Recent figures from the BRC predicting that the number of people employed in the retail sector will reduce from a present three million to nearer two million by 2025 paints a very worrying picture.
In the same way that retailers are having to completely overhaul their IT infrastructures, they are also embarking on serious reinventions in terms of their employment structures. The key driver is the continued rise in online sales that has been exerting increasing pressure on the store portfolios of traditional retailers.
The simple equation is: as online sales increase then the percentage of turnover going through physical outlets is reducing. Even if this is not in exact sync the fact is store sales will inevitably decrease. They therefore need less stores and employee numbers will inevitably need to fall.
While retailers have muddled along for some years with operating disconnected channels while online volumes have been relatively modest. Those days are now over. They are having to integrate their various channels and this is highlighting that most have simply too much square footage.
And it’s no longer about the hard selling of goods through physical stores. It is more about giving customers a strong and valuable brand experience that might ultimately involve them going home and then making the transaction online. The channel is immaterial. In this scenario retailers will likely need fewer people in stores, but those employed will be undertaking richer, more skilled, and more highly paid roles.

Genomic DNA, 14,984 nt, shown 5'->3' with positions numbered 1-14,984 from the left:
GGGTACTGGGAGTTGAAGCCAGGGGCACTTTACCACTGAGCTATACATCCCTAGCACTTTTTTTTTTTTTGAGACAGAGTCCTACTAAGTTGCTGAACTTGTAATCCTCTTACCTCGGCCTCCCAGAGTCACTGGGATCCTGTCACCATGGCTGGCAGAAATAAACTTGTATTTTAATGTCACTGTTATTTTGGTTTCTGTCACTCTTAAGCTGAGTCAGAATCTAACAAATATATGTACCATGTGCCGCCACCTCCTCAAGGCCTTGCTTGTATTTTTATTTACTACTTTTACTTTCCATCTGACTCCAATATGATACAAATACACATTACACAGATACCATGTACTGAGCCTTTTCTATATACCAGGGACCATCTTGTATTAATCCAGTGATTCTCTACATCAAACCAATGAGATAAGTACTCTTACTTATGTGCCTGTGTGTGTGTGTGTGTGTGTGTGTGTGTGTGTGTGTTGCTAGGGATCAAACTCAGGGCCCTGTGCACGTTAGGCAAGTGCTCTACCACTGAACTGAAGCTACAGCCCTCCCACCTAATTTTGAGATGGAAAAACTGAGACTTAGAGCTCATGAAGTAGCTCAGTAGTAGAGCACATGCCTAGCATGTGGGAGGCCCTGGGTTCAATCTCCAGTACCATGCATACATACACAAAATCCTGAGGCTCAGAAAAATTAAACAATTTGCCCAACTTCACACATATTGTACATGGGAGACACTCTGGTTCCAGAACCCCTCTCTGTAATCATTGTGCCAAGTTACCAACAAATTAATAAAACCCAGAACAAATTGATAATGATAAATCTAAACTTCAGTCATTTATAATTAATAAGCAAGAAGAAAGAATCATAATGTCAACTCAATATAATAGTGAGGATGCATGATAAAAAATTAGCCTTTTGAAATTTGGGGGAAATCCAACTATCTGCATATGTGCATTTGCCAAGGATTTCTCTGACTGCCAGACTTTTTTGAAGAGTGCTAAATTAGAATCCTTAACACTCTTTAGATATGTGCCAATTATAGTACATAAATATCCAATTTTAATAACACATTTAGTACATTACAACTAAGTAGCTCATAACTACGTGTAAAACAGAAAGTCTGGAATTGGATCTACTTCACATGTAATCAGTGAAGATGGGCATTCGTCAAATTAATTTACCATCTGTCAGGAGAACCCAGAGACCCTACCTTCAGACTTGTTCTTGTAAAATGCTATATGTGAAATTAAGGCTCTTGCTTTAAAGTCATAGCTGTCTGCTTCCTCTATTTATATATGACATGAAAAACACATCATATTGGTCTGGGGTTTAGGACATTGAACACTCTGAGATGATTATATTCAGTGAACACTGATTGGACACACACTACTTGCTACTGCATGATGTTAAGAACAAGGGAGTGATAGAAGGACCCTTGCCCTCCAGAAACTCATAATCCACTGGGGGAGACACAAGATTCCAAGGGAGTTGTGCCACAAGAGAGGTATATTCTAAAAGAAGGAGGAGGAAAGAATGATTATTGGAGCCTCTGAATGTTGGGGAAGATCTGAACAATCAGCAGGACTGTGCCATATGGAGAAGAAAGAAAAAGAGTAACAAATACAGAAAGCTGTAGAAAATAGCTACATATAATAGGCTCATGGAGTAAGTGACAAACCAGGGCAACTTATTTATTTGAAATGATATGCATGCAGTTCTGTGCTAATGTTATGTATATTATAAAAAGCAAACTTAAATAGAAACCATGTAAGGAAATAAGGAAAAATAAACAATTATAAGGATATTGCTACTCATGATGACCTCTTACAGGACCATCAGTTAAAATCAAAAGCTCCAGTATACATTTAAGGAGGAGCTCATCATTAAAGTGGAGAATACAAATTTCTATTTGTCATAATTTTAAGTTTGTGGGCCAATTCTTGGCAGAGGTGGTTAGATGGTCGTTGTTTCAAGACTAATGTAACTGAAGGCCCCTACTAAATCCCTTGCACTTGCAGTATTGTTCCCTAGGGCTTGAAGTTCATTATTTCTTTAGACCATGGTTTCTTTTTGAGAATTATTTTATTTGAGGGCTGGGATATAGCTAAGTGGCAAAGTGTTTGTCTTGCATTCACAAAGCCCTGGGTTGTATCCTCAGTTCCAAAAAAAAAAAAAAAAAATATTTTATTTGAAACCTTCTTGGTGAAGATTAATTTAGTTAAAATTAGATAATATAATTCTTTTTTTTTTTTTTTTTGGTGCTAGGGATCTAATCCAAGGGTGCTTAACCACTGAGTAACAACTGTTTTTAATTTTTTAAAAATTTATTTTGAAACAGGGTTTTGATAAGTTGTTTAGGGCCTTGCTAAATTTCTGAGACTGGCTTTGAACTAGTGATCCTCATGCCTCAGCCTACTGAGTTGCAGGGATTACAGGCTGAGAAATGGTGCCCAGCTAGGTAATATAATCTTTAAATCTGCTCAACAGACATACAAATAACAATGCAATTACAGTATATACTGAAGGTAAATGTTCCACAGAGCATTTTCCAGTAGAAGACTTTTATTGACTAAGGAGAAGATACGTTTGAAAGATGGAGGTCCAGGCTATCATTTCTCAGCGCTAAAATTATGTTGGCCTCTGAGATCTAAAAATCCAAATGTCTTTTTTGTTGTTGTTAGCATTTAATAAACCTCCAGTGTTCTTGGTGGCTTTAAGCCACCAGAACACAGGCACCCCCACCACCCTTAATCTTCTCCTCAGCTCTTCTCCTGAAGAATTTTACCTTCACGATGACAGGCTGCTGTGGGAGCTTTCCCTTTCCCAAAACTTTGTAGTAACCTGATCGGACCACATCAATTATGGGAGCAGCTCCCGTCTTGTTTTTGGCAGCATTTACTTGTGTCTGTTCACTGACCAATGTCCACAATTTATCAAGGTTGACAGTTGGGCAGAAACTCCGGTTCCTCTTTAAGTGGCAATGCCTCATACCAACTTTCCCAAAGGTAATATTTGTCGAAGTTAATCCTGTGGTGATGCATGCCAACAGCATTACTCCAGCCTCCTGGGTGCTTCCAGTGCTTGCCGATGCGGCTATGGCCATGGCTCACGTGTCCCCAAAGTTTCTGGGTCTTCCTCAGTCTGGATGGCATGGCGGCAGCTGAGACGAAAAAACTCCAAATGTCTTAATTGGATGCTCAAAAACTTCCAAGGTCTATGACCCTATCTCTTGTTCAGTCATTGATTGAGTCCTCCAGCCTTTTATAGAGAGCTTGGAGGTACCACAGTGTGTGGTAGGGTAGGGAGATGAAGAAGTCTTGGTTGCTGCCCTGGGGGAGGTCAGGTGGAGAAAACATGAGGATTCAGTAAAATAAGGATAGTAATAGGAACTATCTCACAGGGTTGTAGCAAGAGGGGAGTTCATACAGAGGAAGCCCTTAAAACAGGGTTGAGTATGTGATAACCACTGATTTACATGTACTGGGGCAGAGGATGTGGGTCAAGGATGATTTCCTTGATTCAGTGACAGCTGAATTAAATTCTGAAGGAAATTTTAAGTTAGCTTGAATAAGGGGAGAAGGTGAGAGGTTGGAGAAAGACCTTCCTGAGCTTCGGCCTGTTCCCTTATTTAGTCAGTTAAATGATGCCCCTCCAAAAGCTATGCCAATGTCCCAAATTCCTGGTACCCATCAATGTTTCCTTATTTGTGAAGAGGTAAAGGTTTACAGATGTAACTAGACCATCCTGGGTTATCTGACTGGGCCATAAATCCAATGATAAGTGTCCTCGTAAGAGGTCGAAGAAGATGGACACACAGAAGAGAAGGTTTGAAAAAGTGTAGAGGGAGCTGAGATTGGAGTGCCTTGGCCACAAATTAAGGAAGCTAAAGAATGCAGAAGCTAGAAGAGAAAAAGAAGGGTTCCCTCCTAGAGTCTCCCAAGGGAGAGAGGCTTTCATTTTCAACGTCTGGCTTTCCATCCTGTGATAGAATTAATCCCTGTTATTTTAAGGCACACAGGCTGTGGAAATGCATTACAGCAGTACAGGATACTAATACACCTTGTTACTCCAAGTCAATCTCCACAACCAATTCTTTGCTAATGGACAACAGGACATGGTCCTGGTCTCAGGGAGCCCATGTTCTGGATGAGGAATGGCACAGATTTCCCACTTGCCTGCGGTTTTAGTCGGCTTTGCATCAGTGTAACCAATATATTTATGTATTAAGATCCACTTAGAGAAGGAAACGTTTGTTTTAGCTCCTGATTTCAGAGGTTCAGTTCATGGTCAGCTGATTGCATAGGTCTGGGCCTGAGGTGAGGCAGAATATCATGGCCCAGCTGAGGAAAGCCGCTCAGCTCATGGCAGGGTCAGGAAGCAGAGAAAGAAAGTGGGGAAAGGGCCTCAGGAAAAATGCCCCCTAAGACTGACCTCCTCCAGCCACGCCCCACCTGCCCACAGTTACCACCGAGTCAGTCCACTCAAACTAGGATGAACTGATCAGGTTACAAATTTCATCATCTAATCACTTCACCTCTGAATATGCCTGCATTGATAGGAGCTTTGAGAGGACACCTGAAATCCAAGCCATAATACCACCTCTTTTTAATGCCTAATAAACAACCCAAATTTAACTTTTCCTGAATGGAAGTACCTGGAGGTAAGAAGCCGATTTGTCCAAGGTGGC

This reinterpretation of the shop floor employee combined with less actual stores will clearly drive down employment levels, as the BRC predicts. But it is a not all doom and gloom. As online grows, there is a whole eco-system being built that requires plenty of people.
Dotcom distribution centres are mushrooming up around the country. Next, Debenhams, Asos and Houser of Fraser are among a raft of major retailers to have added over one million sq ft to their warehouse capacities over the last few years.
Despite some automation being developed by the more progressive retailers the fact is these operations need high numbers of people to undertake tasks like unloading, checking and un-packaging in-bound goods. And then we have the really labour intensive part – handling returns. This remains very manual and with around 25% of all despatched goods finding their way back to retailers as a ‘return’ this is fertile territory for employment numbers.
The forecasted one million people to be lost from the retail industry might actually be a long way off the mark.
Glynn Davis, editor, Retail Insider
K3 Retail deliver multi-channel solutions that enable retailers to create joined up shopping experiences for their customers whether they choose to buy on-line, direct, in-store or via mobile. It has over 20 years’ experience delivering award winning solutions, to more than 175 internationally recognised retail brands.